“Just Making Things:” Hound Dog Press’ Place in Louisville

Hound Dog Press_CH15By Ashlie Stevens, Contributing Writer

There will be six vintage presses, hundreds of gallons of ink, and countless blocks of type to load up when the moving trucks come to Hound Dog Press in April. Once those are stowed away—tucked among packing peanuts and oversized cardboard boxes—it will be time to un-tack the hand-pressed posters from the exposed brick wall.

Some are funny: “You had me at bacon.”

Others, informative: “In Kentucky, there are more barrels of bourbon than people.”

Hound Dog Press_CH02And others are slightly suggestive: “I’m going to butter your bread.”

But one poster, a startlingly beautiful print that features an intricately designed sugar skull surrounded by deep, yellow flowers, is a perfect picture of the care that owners Nick Baute and Robert Ronk take in their work, and what it means to the Louisville community.

Baute and Ronk met at the University of Kentucky; both were studying for their BFA in printmaking and became close friends. During his time at UK, Baute first explored wood-engraving, which led him into the world of letterpress.

Upon graduation, Baute moved to New York where he worked in several printmaking shops. Ronk made a visit from Lexington to the South Street Seaport Museum, where Baute was working at the time, and the two spent the day making prints together, their first inkling that they could create well together. But it wasn’t until Baute married a Louisville girl that the two would get the chance.

“Initially, it was a fight to move back to Kentucky,” Baute said. He was doing well in New York and, being unsure of opportunities in his home state, didn’t want to give up the printmaking. “I had already fallen in love with this, and couldn’t imagine doing anything else.”

Hound Dog Press_CH05“But then, looking into Louisville when making the decision to move back, I realized that there was such a supportive community for artists, and local businesses, for that matter,” Baute said. “Still, not knowing much about Louisville, other than it was on the eclectic, funky side of things, we moved back; I convinced Robert to move to Louisville, and he and I put our shoulders to the grindstone.”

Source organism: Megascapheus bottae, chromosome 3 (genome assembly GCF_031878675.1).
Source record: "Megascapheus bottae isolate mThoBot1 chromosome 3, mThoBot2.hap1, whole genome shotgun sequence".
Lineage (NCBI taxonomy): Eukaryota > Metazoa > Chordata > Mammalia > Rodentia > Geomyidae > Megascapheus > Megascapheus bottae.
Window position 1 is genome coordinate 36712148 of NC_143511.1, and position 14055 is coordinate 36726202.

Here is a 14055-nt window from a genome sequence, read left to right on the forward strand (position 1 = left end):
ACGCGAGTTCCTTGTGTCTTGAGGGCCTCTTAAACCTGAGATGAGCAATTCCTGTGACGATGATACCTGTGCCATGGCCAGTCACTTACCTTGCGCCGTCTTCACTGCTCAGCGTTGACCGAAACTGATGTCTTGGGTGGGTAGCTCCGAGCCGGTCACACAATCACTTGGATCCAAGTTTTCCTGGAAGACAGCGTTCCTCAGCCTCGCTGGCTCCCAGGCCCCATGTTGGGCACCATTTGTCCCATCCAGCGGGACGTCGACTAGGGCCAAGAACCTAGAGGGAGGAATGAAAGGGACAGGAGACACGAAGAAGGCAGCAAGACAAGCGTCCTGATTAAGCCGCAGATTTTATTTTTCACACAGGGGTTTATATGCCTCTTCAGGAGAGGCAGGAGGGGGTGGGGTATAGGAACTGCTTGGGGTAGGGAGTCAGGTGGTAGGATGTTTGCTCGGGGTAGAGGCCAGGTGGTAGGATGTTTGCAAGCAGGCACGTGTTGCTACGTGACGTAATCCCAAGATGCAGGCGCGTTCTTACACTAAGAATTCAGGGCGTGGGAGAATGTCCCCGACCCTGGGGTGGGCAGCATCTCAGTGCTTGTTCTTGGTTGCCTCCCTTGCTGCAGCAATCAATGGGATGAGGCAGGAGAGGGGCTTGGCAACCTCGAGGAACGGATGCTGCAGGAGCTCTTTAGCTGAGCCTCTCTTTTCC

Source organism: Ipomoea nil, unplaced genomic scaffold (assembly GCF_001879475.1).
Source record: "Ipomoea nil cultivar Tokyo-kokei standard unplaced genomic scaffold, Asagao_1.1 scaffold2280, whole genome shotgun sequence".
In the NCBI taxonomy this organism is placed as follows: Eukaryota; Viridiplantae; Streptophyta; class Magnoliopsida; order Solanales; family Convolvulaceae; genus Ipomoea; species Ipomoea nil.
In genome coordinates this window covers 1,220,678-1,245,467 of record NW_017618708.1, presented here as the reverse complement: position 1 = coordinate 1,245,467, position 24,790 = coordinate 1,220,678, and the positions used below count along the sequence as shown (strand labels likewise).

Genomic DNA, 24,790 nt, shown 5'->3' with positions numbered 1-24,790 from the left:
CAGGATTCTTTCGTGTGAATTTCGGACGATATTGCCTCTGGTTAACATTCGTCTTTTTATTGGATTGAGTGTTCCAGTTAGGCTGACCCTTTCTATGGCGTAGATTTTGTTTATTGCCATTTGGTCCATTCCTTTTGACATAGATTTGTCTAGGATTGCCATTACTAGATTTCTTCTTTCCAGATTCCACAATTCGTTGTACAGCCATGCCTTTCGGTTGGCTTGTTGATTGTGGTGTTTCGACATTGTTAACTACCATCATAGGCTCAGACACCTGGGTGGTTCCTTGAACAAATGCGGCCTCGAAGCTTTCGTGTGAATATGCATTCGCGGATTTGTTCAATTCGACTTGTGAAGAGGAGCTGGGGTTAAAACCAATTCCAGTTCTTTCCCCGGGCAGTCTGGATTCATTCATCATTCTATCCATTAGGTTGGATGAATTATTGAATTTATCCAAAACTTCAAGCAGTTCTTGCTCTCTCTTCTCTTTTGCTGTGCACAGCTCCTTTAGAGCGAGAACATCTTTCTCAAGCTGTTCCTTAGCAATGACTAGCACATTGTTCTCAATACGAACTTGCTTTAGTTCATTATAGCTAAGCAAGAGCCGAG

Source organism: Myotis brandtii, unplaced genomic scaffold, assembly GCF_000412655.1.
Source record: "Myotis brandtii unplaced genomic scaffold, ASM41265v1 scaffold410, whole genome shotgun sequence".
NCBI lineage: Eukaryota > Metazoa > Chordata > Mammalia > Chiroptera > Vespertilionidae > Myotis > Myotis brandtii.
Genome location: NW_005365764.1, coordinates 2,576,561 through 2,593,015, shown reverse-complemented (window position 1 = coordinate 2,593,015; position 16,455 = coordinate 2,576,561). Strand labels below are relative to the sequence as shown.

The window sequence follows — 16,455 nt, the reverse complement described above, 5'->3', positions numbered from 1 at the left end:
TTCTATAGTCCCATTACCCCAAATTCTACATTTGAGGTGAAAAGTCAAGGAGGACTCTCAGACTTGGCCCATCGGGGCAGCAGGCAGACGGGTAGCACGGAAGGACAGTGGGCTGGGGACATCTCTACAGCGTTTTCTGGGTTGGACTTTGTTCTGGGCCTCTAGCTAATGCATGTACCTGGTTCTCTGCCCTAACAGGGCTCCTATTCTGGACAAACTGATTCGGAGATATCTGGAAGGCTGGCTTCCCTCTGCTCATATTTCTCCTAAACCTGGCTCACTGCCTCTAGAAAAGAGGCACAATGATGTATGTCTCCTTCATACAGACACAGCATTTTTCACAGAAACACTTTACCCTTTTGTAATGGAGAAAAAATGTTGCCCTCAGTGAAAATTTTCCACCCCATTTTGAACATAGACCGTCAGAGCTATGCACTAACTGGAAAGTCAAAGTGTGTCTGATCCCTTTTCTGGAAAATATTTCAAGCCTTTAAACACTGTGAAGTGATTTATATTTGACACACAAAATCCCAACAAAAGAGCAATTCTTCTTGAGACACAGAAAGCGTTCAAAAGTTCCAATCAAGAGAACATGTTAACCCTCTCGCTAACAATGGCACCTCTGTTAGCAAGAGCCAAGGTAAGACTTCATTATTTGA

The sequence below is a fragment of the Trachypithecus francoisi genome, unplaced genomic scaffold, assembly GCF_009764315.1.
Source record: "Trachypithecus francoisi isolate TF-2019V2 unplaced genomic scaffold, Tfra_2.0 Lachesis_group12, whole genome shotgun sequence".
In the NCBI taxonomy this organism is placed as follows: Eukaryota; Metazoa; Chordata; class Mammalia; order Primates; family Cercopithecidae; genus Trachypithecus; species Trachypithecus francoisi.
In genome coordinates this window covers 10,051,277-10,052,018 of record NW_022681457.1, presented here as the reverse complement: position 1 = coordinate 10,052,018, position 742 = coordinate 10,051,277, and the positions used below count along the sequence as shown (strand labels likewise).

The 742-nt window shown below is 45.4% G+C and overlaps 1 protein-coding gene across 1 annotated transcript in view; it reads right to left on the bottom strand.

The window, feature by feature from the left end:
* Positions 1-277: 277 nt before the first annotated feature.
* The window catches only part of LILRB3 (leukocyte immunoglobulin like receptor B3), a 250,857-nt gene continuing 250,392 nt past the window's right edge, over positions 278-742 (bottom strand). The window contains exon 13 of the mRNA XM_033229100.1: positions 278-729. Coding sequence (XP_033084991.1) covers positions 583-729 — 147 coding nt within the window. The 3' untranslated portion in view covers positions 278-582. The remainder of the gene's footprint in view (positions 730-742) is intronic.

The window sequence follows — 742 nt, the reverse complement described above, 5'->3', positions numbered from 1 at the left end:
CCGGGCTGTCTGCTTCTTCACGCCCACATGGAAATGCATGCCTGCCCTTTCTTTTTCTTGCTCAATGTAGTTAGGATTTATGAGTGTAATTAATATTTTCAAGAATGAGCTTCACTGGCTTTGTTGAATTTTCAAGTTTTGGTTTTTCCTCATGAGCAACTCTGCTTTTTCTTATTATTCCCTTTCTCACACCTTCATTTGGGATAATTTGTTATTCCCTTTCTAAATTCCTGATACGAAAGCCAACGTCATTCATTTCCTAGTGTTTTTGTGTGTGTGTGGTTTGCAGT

In 2010, the pair moved into their current East Market Street location, right on the edge of what would blossom into NuLu, and Hound Dog Press, Louisville’s 19th century printmakers, was born. Of the name, Baute said: “I wish it had a better story, but the truth is I owned a hound dog at the time.”

With his experience in New York, Baute knew that people wanted nice business cards and that “wedding invitations could pay the bills.” With standbys like that, as well as an ample online customer base, Baute and Ronk started exploring other hand-set and hand-pressed offerings.

Hound Dog Press has become the local choice for bold, unique music and events posters, with their services being called upon by Louisville Brewfest, The National Jug Band Jubilee and The Writer’s Block Festival.

Hound Dog Press owners Robert Ronk and Nick Baute.

Hound Dog Press owners Robert Ronk and Nick Baute.

Their expertise is also sought out by national organizations, like when the Global Arts Initiative commissioned Hound Dog Press last April to make a print to be sold in support of Ko’ox Boon, a project dedicated to youth arts opportunities and education in Yaxhachen, Mexico.

“The kids there have never had stuff like markers, and crayon, and paint; stuff that we take for granted here,” Baute said. “The organization approached us about the idea of a sugar skull and brought in an indigenous dress with hand-embroidered flowers for inspiration. They said, ‘We don’t care what you do, because we really like your style, and think we can sell these.’”

That evening Baute went home and sketched out some designs, and proceeded to carve the wooden block from which the poster would be printed. “It was a five-color reduction print, so all the colors were printed from a single block, which means that you start with your lightest color, and what you are left with at the end is your darkest key-plate, essentially. So it’s a limited edition print; no more can be printed unless I decided to recarve those layers again,” Baute said.

Hound Dog Press_CH06This attention to detail has resulted in a loyal customer base, and for the past five years Hound Dog Press’ clientele has grown steadily, which has left them busting at the seams of their current 800 square-foot printshop.

Hound Dog Press will begin relocation to their new space on Barret Avenue in late-April, before the lease on their current Market Street space runs up on May 1.

“The rapid rate of growth that we experienced for the first five years was stressful, but exciting and encouraging,” Baute said. “This was the first year we plateaued, so we are kind of taking a step back and rethinking what we need to do, where we need to be.”

He continued: “We’ve been so busy just trying to keep up with orders, that this year, in this new space, we really want to focus again on just making things.” VT